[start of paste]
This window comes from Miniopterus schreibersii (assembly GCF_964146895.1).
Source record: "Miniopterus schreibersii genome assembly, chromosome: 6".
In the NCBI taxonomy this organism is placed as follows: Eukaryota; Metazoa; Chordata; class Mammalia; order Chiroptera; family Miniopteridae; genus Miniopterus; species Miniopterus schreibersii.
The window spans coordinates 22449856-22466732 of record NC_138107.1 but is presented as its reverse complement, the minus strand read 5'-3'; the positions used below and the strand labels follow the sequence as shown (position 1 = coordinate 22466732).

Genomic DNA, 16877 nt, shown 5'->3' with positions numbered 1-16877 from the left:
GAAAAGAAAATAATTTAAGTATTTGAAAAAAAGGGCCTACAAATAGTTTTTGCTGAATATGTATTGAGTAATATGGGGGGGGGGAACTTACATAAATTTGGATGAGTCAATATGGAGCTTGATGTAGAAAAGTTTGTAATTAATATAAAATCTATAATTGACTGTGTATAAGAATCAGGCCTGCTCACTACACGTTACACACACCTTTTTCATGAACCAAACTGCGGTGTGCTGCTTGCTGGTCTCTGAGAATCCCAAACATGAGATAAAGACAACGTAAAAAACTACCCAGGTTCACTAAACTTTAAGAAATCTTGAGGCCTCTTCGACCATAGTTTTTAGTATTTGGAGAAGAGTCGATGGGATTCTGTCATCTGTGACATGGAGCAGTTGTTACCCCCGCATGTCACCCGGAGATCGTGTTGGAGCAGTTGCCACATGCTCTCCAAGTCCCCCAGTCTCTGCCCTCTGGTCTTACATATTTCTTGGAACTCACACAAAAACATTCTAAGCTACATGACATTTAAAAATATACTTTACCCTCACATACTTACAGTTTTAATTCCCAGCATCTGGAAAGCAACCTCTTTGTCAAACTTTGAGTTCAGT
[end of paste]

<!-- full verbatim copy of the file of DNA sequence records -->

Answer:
This window comes from Miniopterus schreibersii (assembly GCF_964146895.1).
Source record: "Miniopterus schreibersii genome assembly, chromosome: 6".
In the NCBI taxonomy this organism is placed as follows: Eukaryota; Metazoa; Chordata; class Mammalia; order Chiroptera; family Miniopteridae; genus Miniopterus; species Miniopterus schreibersii.
The window spans coordinates 22449856-22466732 of record NC_138107.1 but is presented as its reverse complement, the minus strand read 5'-3'; the positions used below and the strand labels follow the sequence as shown (position 1 = coordinate 22466732).

Genomic DNA, 16877 nt, shown 5'->3' with positions numbered 1-16877 from the left:
GAAAAGAAAATAATTTAAGTATTTGAAAAAAAGGGCCTACAAATAGTTTTTGCTGAATATGTATTGAGTAATATGGGGGGGGGGAACTTACATAAATTTGGATGAGTCAATATGGAGCTTGATGTAGAAAAGTTTGTAATTAATATAAAATCTATAATTGACTGTGTATAAGAATCAGGCCTGCTCACTACACGTTACACACACCTTTTTCATGAACCAAACTGCGGTGTGCTGCTTGCTGGTCTCTGAGAATCCCAAACATGAGATAAAGACAACGTAAAAAACTACCCAGGTTCACTAAACTTTAAGAAATCTTGAGGCCTCTTCGACCATAGTTTTTAGTATTTGGAGAAGAGTCGATGGGATTCTGTCATCTGTGACATGGAGCAGTTGTTACCCCCGCATGTCACCCGGAGATCGTGTTGGAGCAGTTGCCACATGCTCTCCAAGTCCCCCAGTCTCTGCCCTCTGGTCTTACATATTTCTTGGAACTCACACAAAAACATTCTAAGCTACATGACATTTAAAAATATACTTTACCCTCACATACTTACAGTTTTAATTCCCAGCATCTGGAAAGCAACCTCTTTGTCAAACTTTGAGTTCAGT